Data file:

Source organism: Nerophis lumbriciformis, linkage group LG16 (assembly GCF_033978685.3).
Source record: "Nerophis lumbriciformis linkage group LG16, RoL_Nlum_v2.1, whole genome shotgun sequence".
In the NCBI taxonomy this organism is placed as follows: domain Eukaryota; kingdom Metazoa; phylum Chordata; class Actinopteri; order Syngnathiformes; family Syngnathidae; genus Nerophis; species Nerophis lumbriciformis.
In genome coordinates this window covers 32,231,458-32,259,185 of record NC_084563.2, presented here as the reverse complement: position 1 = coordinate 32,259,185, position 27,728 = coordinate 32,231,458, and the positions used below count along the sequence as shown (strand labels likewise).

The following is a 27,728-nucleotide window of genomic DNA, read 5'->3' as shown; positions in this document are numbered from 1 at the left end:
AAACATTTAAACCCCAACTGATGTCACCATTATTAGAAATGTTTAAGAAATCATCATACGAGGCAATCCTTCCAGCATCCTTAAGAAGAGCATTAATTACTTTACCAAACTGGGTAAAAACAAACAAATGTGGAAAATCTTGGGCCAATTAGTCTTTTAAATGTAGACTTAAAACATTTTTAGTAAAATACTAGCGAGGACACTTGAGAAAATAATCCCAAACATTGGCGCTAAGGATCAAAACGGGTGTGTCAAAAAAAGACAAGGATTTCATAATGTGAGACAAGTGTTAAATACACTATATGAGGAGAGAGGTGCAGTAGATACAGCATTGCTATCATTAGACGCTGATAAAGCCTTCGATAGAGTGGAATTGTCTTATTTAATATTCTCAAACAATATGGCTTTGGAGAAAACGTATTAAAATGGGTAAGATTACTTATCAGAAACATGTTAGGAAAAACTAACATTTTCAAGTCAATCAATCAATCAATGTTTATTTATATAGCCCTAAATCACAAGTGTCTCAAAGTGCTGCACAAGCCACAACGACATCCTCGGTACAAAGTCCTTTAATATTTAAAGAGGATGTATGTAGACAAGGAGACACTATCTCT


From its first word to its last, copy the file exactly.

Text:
Source organism: Nerophis lumbriciformis, linkage group LG16 (assembly GCF_033978685.3).
Source record: "Nerophis lumbriciformis linkage group LG16, RoL_Nlum_v2.1, whole genome shotgun sequence".
In the NCBI taxonomy this organism is placed as follows: domain Eukaryota; kingdom Metazoa; phylum Chordata; class Actinopteri; order Syngnathiformes; family Syngnathidae; genus Nerophis; species Nerophis lumbriciformis.
In genome coordinates this window covers 32,231,458-32,259,185 of record NC_084563.2, presented here as the reverse complement: position 1 = coordinate 32,259,185, position 27,728 = coordinate 32,231,458, and the positions used below count along the sequence as shown (strand labels likewise).

The following is a 27,728-nucleotide window of genomic DNA, read 5'->3' as shown; positions in this document are numbered from 1 at the left end:
AAACATTTAAACCCCAACTGATGTCACCATTATTAGAAATGTTTAAGAAATCATCATACGAGGCAATCCTTCCAGCATCCTTAAGAAGAGCATTAATTACTTTACCAAACTGGGTAAAAACAAACAAATGTGGAAAATCTTGGGCCAATTAGTCTTTTAAATGTAGACTTAAAACATTTTTAGTAAAATACTAGCGAGGACACTTGAGAAAATAATCCCAAACATTGGCGCTAAGGATCAAAACGGGTGTGTCAAAAAAAGACAAGGATTTCATAATGTGAGACAAGTGTTAAATACACTATATGAGGAGAGAGGTGCAGTAGATACAGCATTGCTATCATTAGACGCTGATAAAGCCTTCGATAGAGTGGAATTGTCTTATTTAATATTCTCAAACAATATGGCTTTGGAGAAAACGTATTAAAATGGGTAAGATTACTTATCAGAAACATGTTAGGAAAAACTAACATTTTCAAGTCAATCAATCAATCAATGTTTATTTATATAGCCCTAAATCACAAGTGTCTCAAAGTGCTGCACAAGCCACAACGACATCCTCGGTACAAAGTCCTTTAATATTTAAAGAGGATGTATGTAGACAAGGAGACACTATCTCT